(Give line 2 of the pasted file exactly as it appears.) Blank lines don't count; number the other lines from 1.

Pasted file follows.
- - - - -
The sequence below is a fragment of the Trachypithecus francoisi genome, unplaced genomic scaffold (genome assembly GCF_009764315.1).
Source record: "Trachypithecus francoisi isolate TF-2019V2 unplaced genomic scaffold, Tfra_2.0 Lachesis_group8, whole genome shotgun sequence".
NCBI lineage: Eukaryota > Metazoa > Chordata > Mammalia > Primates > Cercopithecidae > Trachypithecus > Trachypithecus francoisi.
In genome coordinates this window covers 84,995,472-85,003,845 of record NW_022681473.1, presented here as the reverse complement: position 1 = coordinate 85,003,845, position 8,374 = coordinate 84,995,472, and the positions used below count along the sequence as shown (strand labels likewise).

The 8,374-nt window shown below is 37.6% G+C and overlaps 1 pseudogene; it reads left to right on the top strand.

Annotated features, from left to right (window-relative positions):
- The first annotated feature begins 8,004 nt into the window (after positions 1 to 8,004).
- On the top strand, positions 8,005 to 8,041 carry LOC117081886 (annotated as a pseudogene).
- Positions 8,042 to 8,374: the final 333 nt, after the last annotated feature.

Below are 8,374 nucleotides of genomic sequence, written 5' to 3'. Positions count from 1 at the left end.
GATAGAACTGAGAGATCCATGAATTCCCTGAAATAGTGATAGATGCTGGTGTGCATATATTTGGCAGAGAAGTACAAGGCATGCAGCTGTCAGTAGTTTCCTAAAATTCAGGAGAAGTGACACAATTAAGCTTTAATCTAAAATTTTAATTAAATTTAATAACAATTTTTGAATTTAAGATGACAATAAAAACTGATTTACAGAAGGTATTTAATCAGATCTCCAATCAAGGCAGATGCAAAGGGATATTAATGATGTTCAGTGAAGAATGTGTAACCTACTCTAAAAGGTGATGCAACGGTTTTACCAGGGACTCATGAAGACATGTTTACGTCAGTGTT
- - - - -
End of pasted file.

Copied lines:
Source record: "Trachypithecus francoisi isolate TF-2019V2 unplaced genomic scaffold, Tfra_2.0 Lachesis_group8, whole genome shotgun sequence".